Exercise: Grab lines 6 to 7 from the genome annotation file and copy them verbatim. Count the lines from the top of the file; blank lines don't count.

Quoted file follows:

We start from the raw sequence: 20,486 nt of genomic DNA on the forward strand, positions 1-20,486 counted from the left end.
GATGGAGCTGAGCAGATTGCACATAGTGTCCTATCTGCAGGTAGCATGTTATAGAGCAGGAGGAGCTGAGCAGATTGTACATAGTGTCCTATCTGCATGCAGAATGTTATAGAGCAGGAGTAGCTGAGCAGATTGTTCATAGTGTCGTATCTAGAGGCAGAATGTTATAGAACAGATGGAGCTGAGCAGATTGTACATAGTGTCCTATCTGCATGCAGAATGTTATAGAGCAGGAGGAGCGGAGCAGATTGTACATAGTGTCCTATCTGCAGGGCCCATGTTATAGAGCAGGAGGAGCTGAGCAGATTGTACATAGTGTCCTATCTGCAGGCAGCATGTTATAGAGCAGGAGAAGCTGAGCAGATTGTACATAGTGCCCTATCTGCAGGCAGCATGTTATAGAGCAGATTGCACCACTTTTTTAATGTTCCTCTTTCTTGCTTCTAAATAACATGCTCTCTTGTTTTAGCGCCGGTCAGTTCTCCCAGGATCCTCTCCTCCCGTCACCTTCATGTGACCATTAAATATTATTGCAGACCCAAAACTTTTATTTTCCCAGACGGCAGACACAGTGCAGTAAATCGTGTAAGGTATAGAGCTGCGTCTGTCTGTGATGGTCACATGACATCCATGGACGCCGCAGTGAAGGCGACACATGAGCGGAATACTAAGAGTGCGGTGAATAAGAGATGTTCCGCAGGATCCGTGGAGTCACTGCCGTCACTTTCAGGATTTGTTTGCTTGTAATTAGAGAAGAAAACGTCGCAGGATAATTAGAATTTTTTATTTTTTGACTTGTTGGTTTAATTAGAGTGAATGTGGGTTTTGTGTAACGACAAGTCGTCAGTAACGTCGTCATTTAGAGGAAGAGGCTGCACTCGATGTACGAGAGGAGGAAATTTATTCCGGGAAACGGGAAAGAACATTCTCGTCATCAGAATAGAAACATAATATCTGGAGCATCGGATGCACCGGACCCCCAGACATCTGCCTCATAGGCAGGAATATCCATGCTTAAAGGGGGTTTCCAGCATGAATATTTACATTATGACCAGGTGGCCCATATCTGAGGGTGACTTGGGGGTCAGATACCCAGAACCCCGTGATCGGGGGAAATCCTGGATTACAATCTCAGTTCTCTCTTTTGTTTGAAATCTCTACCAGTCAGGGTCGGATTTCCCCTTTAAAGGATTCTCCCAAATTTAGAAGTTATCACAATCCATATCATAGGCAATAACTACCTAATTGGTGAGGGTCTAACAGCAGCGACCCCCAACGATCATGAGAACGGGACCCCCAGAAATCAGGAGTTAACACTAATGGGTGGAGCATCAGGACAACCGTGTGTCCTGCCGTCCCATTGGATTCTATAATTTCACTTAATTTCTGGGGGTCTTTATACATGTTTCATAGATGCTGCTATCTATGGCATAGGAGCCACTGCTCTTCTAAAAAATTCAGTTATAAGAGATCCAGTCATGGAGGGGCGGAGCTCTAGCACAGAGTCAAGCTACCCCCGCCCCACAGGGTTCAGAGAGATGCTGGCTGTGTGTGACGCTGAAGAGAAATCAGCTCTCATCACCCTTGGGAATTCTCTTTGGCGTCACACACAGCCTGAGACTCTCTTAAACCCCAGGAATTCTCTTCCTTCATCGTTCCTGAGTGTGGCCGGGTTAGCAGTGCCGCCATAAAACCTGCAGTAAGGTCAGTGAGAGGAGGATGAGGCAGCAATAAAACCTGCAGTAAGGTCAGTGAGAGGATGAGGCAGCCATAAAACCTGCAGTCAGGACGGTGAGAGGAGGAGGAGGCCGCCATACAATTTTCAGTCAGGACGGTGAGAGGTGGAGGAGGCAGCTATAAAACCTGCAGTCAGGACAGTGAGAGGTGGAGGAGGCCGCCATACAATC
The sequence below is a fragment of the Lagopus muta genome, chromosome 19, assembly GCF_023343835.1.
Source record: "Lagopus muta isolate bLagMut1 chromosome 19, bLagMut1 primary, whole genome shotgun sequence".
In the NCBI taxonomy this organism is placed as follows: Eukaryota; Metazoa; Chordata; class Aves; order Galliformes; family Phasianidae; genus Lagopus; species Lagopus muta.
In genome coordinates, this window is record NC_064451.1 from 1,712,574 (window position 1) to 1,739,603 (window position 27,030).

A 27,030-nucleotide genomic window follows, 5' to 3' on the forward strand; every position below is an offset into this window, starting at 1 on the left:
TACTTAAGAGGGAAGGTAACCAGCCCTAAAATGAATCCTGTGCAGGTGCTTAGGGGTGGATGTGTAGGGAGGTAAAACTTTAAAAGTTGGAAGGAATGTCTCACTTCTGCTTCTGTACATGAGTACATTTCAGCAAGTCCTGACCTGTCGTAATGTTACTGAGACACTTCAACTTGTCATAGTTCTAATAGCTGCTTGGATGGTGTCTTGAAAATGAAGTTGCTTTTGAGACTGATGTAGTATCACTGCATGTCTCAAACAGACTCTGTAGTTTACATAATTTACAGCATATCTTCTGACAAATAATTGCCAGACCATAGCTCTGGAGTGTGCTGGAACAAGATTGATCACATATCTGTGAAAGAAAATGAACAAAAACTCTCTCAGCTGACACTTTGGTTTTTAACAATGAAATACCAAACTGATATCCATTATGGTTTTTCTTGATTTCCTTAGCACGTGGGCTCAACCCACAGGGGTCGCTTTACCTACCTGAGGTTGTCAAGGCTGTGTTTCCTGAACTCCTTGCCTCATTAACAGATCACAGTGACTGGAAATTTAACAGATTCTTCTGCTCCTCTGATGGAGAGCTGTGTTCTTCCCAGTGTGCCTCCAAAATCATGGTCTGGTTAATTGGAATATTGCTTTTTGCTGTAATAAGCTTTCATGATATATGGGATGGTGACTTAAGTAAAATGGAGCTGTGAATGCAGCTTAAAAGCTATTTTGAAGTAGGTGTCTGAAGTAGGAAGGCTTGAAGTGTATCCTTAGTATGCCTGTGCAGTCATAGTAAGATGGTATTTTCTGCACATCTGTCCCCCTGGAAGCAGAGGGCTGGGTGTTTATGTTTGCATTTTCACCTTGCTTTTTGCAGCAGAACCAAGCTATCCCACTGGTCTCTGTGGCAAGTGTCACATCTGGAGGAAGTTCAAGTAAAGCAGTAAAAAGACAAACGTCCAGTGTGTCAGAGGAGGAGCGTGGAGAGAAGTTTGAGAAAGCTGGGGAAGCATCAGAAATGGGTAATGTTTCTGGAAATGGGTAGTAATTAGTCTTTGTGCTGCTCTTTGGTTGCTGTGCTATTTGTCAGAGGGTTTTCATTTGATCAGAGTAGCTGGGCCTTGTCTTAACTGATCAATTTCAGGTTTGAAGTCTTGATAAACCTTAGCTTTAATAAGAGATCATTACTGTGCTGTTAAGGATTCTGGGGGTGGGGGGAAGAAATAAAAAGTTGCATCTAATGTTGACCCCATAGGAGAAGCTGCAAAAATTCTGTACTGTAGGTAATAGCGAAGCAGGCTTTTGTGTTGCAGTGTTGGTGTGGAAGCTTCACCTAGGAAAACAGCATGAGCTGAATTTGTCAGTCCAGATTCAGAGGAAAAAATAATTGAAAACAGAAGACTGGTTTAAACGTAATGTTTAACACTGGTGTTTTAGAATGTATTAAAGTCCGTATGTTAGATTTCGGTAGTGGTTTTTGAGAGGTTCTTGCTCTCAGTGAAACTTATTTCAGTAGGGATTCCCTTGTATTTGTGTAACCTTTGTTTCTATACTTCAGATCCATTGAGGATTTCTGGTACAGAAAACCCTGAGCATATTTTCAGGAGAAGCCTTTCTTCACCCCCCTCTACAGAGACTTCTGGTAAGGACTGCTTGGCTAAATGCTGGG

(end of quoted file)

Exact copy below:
In genome coordinates, this window is record NC_064451.1 from 1,712,574 (window position 1) to 1,739,603 (window position 27,030).

A 27,030-nucleotide genomic window follows, 5' to 3' on the forward strand; every position below is an offset into this window, starting at 1 on the left: